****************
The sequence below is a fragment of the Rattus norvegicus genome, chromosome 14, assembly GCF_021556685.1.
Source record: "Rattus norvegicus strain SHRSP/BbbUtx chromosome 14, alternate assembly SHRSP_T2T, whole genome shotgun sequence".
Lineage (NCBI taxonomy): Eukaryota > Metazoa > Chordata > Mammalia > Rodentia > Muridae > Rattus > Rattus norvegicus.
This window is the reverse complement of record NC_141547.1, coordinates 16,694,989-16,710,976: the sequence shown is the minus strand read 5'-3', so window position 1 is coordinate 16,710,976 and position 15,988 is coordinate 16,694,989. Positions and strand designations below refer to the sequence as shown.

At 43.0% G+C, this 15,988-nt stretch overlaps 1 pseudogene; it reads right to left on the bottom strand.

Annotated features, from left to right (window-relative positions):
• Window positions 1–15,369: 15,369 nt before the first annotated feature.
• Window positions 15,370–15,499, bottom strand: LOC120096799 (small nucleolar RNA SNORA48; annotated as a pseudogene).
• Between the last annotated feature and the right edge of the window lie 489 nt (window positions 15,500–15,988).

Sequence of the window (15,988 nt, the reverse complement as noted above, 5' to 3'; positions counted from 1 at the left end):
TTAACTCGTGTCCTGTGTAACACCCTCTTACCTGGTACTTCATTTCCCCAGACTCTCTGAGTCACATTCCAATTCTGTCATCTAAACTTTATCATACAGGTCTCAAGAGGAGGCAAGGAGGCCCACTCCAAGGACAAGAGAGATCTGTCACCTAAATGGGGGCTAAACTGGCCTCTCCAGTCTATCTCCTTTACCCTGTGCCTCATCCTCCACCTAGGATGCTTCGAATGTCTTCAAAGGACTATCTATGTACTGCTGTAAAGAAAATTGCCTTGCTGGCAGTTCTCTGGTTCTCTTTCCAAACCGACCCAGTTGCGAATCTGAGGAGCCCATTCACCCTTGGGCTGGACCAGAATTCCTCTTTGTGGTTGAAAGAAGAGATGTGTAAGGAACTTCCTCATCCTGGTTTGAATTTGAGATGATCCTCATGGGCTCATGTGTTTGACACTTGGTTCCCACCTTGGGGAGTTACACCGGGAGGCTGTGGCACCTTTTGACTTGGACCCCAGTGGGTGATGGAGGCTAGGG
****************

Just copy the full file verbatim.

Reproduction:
The sequence below is a fragment of the Rattus norvegicus genome, chromosome 14, assembly GCF_021556685.1.
Source record: "Rattus norvegicus strain SHRSP/BbbUtx chromosome 14, alternate assembly SHRSP_T2T, whole genome shotgun sequence".
Lineage (NCBI taxonomy): Eukaryota > Metazoa > Chordata > Mammalia > Rodentia > Muridae > Rattus > Rattus norvegicus.
This window is the reverse complement of record NC_141547.1, coordinates 16,694,989-16,710,976: the sequence shown is the minus strand read 5'-3', so window position 1 is coordinate 16,710,976 and position 15,988 is coordinate 16,694,989. Positions and strand designations below refer to the sequence as shown.

At 43.0% G+C, this 15,988-nt stretch overlaps 1 pseudogene; it reads right to left on the bottom strand.

Annotated features, from left to right (window-relative positions):
• Window positions 1–15,369: 15,369 nt before the first annotated feature.
• Window positions 15,370–15,499, bottom strand: LOC120096799 (small nucleolar RNA SNORA48; annotated as a pseudogene).
• Between the last annotated feature and the right edge of the window lie 489 nt (window positions 15,500–15,988).

Sequence of the window (15,988 nt, the reverse complement as noted above, 5' to 3'; positions counted from 1 at the left end):
TTAACTCGTGTCCTGTGTAACACCCTCTTACCTGGTACTTCATTTCCCCAGACTCTCTGAGTCACATTCCAATTCTGTCATCTAAACTTTATCATACAGGTCTCAAGAGGAGGCAAGGAGGCCCACTCCAAGGACAAGAGAGATCTGTCACCTAAATGGGGGCTAAACTGGCCTCTCCAGTCTATCTCCTTTACCCTGTGCCTCATCCTCCACCTAGGATGCTTCGAATGTCTTCAAAGGACTATCTATGTACTGCTGTAAAGAAAATTGCCTTGCTGGCAGTTCTCTGGTTCTCTTTCCAAACCGACCCAGTTGCGAATCTGAGGAGCCCATTCACCCTTGGGCTGGACCAGAATTCCTCTTTGTGGTTGAAAGAAGAGATGTGTAAGGAACTTCCTCATCCTGGTTTGAATTTGAGATGATCCTCATGGGCTCATGTGTTTGACACTTGGTTCCCACCTTGGGGAGTTACACCGGGAGGCTGTGGCACCTTTTGACTTGGACCCCAGTGGGTGATGGAGGCTAGGG